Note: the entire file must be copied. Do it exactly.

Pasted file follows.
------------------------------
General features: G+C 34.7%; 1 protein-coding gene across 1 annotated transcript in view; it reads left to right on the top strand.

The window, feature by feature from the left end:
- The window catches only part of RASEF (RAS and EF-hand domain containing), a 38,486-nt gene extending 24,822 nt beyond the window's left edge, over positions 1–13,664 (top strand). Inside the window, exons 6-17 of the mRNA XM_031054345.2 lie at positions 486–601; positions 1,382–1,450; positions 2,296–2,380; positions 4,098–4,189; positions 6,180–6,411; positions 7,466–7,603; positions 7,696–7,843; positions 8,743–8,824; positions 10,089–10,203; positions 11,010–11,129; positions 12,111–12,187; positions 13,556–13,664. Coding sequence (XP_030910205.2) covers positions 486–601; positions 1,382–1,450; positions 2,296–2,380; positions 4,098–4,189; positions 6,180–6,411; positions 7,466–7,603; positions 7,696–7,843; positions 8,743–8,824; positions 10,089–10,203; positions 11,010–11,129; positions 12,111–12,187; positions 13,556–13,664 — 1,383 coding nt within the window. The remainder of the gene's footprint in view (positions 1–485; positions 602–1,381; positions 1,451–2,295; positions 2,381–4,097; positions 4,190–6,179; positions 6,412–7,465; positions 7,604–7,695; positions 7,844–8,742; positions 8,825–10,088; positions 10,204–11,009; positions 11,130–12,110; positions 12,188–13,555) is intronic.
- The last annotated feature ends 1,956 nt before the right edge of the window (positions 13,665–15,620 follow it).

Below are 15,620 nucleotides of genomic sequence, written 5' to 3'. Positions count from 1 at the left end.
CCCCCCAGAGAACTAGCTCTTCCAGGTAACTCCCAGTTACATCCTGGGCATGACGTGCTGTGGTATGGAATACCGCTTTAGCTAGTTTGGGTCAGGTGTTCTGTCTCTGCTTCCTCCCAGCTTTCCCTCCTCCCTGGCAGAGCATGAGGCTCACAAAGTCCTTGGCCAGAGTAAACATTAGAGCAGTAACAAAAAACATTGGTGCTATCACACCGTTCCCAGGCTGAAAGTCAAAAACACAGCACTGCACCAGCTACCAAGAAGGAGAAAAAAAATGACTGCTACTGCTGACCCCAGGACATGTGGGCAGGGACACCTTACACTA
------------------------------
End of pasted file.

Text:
General features: G+C 34.7%; 1 protein-coding gene across 1 annotated transcript in view; it reads left to right on the top strand.

The window, feature by feature from the left end:
- The window catches only part of RASEF (RAS and EF-hand domain containing), a 38,486-nt gene extending 24,822 nt beyond the window's left edge, over positions 1–13,664 (top strand). Inside the window, exons 6-17 of the mRNA XM_031054345.2 lie at positions 486–601; positions 1,382–1,450; positions 2,296–2,380; positions 4,098–4,189; positions 6,180–6,411; positions 7,466–7,603; positions 7,696–7,843; positions 8,743–8,824; positions 10,089–10,203; positions 11,010–11,129; positions 12,111–12,187; positions 13,556–13,664. Coding sequence (XP_030910205.2) covers positions 486–601; positions 1,382–1,450; positions 2,296–2,380; positions 4,098–4,189; positions 6,180–6,411; positions 7,466–7,603; positions 7,696–7,843; positions 8,743–8,824; positions 10,089–10,203; positions 11,010–11,129; positions 12,111–12,187; positions 13,556–13,664 — 1,383 coding nt within the window. The remainder of the gene's footprint in view (positions 1–485; positions 602–1,381; positions 1,451–2,295; positions 2,381–4,097; positions 4,190–6,179; positions 6,412–7,465; positions 7,604–7,695; positions 7,844–8,742; positions 8,825–10,088; positions 10,204–11,009; positions 11,130–12,110; positions 12,188–13,555) is intronic.
- The last annotated feature ends 1,956 nt before the right edge of the window (positions 13,665–15,620 follow it).

Below are 15,620 nucleotides of genomic sequence, written 5' to 3'. Positions count from 1 at the left end.
CCCCCCAGAGAACTAGCTCTTCCAGGTAACTCCCAGTTACATCCTGGGCATGACGTGCTGTGGTATGGAATACCGCTTTAGCTAGTTTGGGTCAGGTGTTCTGTCTCTGCTTCCTCCCAGCTTTCCCTCCTCCCTGGCAGAGCATGAGGCTCACAAAGTCCTTGGCCAGAGTAAACATTAGAGCAGTAACAAAAAACATTGGTGCTATCACACCGTTCCCAGGCTGAAAGTCAAAAACACAGCACTGCACCAGCTACCAAGAAGGAGAAAAAAAATGACTGCTACTGCTGACCCCAGGACATGTGGGCAGGGACACCTTACACTA